Do You Feel Like A Hero Yet? Psychology Takes On Spec Ops: The Line

Editor’s Note: If you don’t want to read an article that spoils the story of Spec Ops: The Line, don’t read this.

Editor’s Note: Updated on 11/15/12 to properly credit Yager Development with the creation of Spec Ops: The Line. 

Most games utilize loading screens for one or two things. Sometimes developers use them to teach or remind you of techniques you’ve already learned. Other times they offer inspired quotes or additional story information. Spec Ops: The Line, in contrast, uses loading screens to fuck with your head. You see, this game is a mind fuck through and through. What starts off as a simple third person shooter quickly devolves into a descent into madness and morally reprehensible acts. And when you die, or load up your last save slot, the game offers you a tidbit on how to play here and there but also, every once and a while, it chides you for your actions. For example, a few moments after my character had made a major mistake that I was feeling rather shitty about, the game seemed to sense my guilt and asked me at the next loading screen “Do you feel like a hero yet?” And that effectively is what Spec Ops: The Line is all about: fucking with your expectations.

Fuck with me it did. From the opening scene that starts in medias res to the closing movements of self-actualization, Spec Ops twists the standard military shooter on its head and offers both commentary and insight into gaming, morality, and the role the player has in choosing to commit evil acts. Instead of giant set pieces with explosions where AC-130s provide support or nuclear bombs going off as viewed from space, you are surrounded by insurgents while trying to survive a post-apocalyptic Dubai, an environment that is equally unfriendly to both life and morality. You’re never told explicitly why these people are so distrustful of outsiders and foreign soldiers, but you feel their desperate nature as they frantically attack your three-man squad.

An early action sequence is particularly telling in that you try to reason with the insurgents but all the while look for a way to gain the upper hand. No diplomacy, no real attempt at communication, just shoot first and ask questions later. These acts demonstrate the bias your character already has before firing one bullet in-game– he’s a tactician and a soldier with no life outside war. War–as we’ve been told–war never changes. So, after firing that first bullet, and burying your first group of insurgents in the mountains of sand, Spec Ops quickly spirals out of control.

The protagonist of Spec Ops is Captain Walker an American soldier searching for  missing military hero Col. John Konrad, who he previously served with in Kabal. Over the course of the game, Walrker progresses from shooting insurgents to killing other U.S. soldiers–specifically, members of the “Damned 33rd,” a name that seems to imply Walker’s fate as he continues to mow them down in search of General Konrad. How do you rationalize your actions? They fired first. Walker’s dark descent continues thereafter with the game fighting you at every turn. Sometimes, the controls work efficiently, but not always; often it feels like there’s a ghost in the machine, some subtle pushback that makes Walker not quite slide into that piece of cover when you really need it, a seemingly full clip going empty at the wrong moment, an enemy soldier dropping a low powered Uzi when you swore you saw him using an assault rifle that you desperately need to take down a “heavy” soldier. All of these little twists affect the experience and alter your perspective in the game. I have to question whether Yager Development did this intentionally as a means of trying to goad you into giving up by unfairly changing the rules of (virtual) engagement, much like Walker’s psyche deteriorates as he continues to commit heinous act after heinous act and suffers from the psychological fallout of his decisions. Yager Development have effectively channeled the Psychology of Evil.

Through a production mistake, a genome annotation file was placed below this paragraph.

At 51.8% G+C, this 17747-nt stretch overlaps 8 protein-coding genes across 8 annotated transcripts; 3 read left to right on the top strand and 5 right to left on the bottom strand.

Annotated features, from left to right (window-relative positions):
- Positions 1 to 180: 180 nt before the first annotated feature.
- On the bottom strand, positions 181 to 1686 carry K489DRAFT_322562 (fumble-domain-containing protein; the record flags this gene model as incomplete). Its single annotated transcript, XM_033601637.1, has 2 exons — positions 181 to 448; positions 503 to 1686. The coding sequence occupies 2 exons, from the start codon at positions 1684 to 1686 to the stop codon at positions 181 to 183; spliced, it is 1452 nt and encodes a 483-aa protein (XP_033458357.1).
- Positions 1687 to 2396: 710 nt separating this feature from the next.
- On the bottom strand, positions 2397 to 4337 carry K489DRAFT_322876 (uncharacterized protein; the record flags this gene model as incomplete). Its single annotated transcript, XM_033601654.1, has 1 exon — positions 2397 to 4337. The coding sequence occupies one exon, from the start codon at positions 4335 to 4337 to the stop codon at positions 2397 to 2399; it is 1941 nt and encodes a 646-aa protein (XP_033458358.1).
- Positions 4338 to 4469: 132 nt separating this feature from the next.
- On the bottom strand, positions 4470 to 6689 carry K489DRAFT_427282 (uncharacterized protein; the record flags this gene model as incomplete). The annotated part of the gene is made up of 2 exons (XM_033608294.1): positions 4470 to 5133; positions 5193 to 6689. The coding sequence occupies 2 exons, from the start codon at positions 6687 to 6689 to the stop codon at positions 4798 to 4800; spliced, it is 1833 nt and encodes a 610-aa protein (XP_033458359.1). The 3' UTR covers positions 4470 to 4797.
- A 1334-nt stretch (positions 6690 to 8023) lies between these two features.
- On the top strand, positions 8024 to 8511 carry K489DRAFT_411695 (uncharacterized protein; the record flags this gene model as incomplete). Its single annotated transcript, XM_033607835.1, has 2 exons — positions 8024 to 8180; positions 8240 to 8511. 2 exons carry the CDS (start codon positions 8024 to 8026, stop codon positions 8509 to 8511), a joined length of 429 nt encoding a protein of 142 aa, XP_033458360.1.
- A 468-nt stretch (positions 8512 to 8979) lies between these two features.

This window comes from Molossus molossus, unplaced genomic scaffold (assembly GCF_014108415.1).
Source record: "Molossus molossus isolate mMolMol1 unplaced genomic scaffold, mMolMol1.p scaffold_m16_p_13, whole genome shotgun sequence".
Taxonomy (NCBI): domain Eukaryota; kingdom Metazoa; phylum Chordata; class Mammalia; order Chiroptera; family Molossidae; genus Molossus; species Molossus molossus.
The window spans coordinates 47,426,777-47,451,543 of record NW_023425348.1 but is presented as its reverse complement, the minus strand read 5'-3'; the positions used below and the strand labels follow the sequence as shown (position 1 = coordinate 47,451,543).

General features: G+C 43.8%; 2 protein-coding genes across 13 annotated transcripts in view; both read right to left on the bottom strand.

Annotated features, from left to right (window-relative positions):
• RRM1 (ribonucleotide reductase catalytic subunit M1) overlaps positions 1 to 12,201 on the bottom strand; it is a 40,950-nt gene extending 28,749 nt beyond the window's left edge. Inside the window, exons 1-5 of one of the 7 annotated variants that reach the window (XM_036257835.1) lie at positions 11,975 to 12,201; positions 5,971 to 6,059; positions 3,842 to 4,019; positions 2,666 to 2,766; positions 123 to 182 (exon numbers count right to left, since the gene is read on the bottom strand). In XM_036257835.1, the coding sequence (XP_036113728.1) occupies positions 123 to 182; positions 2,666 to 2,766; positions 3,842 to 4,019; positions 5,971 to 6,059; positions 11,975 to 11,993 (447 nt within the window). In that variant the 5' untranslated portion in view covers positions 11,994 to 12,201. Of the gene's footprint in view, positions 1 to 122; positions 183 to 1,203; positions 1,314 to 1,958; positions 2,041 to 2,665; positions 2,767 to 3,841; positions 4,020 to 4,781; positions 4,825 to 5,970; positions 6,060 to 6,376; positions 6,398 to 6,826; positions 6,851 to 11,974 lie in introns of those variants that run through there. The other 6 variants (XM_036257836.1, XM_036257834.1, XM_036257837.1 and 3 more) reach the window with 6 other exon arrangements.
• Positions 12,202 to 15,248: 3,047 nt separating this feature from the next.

The Psychology of Evil, also known as the Lucifer Effect, is a term coined by Stanford University psychologist Philip Zimbardo. Zimbardo examined the question of what makes people evil and ultimately defined evil as “the exercise of power to intentionally harm people psychologically, physically, and/or to destroy or commit crimes against humanity.” By virtue of this propensity, humans have the “infinite capacity to behave kind or cruel, caring or indifferent, creative or destructive, villains or heroes.”  According to Zimbardo, there are seven specific social processes that grease the slippery slope of evil:

  1. Mindlessly taking the first small step.
  2. Dehumanization of others.
  3. De-individualization of self (anonymity).
  4. Diffusion of Personal Responsibility.
  5. Blind Obedience to Authority.
  6. Uncritical Conformity to Group Norms.
  7. Passive Tolerance of Evil Through Inaction or indifference.

These processes are particularly forceful when people are placed in new situations becaue their moral compasses are no longer calibrated to familiar stimuli. During the course of Spec Ops, Walker, his squad, and the player experience most of these social processes, ultimately destroying anything in their environment–as well as their souls.  Let’s examine each step.

Continue Reading »

Featured Articles:

Tags: , ,

Around the web

  • Jack_Green

    Really interesting article, I hope 2K did this on purpose to test us.

  • dmage

    Can we give the correct credit please? Yager is the studio that developed and constructed the brilliant single player experience, 2K is the douche publisher that forced the game to release with a completely shitty multiplayer developed by someone else.

  • Anthony Salvatore

    Article updated in response to dmage’s comment, thanks for pointing that out.

  • Pingback: Grand Theft Auto: Vice City cheats()